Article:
Two-thirds of the way into The Secret Life of Groceries, Benjamin Lorr confesses, “in my quest to understand the grocery industry, I became so turned around, so confused by the multiple layers of motivation and complicity, that I needed… someone to explain my role in it all as a consumer to me.” This from a guy who spent five years traveling the highways and high seas investigating the contrivances of what we take for granted about supermarkets. What’s so terrific about the book is that Lorr’s spun what confounded him into an eye-opening read as he untangles the madness for us not just as his readers but also as oblivious shoppers. He covers everything from how trucking empires work (and rip off their drivers) to how product placement works (and rips off would-be entrepreneurs). It’s the perfect business book for the curious among us but – at the risk of sounding dramatic – not for the faint of heart.
The book starts innocuously enough probing the invention of the modern supermarket, using the history of Trader Joe’s as a backdrop. Roll the clock back a half-century or so to understand the evolving nature of convenience and its impact on shopping to appreciate why stores are now commonly ten times the size they were in the 60’s. It’s when Lorr climbs aboard Lynne Ryles’ rig for long hauls that we begin to understand the logistics and that “everything – everything – in your life comes to you on a truck.” With grocery store margins infamously thin, someone’s always getting squeezed more than the Charmin and truckers are a marked breed. Lorr reports, “in trucking, along with the tire tread, brake pad, and transmission, the trucker himself is another one of those parts structurally designed to be worn to failure.” With deregulation in trucking, consumers came to expect lower prices while the percentage of US household spending on food had already been plummeting. If we’re to pay less, it has to cost less starting with the expense of shipping, receiving, and placement on the shelf. In fact, over the past 40 years truckers have doubled their measurable output at wages that are 40% lower. Poor Lynne.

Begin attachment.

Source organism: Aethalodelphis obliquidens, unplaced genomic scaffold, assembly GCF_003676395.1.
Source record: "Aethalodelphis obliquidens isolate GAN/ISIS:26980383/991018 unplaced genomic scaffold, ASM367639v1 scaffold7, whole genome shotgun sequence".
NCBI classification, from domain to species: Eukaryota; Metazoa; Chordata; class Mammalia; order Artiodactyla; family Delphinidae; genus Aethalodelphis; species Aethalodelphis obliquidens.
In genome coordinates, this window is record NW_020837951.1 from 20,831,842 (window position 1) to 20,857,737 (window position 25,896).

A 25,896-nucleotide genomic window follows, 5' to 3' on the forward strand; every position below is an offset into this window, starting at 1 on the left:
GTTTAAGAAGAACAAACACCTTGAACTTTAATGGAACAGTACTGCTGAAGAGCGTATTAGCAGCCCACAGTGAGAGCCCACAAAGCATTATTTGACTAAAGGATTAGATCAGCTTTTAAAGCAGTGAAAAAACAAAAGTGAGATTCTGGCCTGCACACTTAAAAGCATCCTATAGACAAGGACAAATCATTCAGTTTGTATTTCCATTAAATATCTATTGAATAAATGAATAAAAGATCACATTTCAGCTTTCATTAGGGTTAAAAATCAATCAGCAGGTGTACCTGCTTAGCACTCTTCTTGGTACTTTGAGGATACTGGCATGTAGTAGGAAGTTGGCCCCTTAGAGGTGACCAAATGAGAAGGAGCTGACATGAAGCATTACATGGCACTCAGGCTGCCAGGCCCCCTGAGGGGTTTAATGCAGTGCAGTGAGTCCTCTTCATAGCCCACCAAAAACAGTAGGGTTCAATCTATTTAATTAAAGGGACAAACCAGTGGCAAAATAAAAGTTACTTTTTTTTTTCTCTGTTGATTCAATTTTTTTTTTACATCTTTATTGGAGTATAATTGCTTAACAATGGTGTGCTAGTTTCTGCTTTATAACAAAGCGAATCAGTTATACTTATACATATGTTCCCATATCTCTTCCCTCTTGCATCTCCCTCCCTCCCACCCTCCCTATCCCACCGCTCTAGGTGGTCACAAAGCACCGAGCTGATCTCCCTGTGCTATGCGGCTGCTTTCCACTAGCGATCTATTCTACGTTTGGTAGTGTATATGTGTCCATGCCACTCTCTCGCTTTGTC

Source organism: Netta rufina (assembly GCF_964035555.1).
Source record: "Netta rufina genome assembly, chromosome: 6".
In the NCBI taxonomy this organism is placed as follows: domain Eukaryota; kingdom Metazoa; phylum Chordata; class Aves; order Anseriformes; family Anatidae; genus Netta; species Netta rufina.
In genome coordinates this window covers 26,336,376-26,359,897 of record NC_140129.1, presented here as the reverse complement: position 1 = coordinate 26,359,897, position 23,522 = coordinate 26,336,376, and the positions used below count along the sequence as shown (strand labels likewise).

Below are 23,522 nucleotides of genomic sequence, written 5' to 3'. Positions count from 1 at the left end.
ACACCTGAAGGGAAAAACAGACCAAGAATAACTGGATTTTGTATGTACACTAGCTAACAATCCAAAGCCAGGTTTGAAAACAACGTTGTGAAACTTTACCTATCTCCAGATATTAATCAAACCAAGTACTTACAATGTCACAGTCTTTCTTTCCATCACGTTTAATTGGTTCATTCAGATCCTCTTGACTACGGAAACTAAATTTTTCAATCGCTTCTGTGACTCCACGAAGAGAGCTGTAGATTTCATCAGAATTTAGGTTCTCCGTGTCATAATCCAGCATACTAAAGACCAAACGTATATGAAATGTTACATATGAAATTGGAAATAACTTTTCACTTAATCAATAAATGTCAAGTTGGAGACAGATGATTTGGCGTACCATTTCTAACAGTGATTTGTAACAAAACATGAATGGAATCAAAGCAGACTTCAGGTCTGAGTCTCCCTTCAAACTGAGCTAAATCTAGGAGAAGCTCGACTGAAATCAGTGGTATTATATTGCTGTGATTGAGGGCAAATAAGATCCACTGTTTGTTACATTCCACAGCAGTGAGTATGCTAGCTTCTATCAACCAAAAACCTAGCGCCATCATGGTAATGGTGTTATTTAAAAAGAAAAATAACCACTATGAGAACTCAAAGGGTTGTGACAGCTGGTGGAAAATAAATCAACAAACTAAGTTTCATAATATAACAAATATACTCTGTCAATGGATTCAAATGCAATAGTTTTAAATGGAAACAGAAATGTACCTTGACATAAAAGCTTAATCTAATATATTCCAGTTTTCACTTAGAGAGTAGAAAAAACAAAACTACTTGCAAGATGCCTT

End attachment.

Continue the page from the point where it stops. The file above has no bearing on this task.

It’s the author’s remarkable intrepidness and darkly humorous writing style that keeps the reader engaged. We follow Lorr to tradeshows to learn how hard it is to market new food products (over 20,000 of which are introduced annually, with 89% of those failing within 18 months in part due to exorbitant graft demanded by corporate buyers). Next, we board fishing boats to observe nets dropped by trafficked laborers hired (nay, brokered) under heartbreaking circumstances. Shrimp is mass farmed thanks to “eyestalk ablation” (don’t ask), raw goods markets get cornered, warehouse workers are turned into living cyborgs, and all the while virtuous shoppers stroll the market seeking “a sense of control and a sense of destiny” to pair with items marked organic or ethical (likely neither). Even with his section on the unlikelihood of higher wage rates resulting should the populace be willing to pay more appropriate prices for what were once considered delicacies, Lorr does believe change is possible. The catch, as it were: it must come from outside our food system, “so far outside it that thinking about food is only a distraction from the real work to be done.” If only his book came with a warning label: may cause an upset tummy.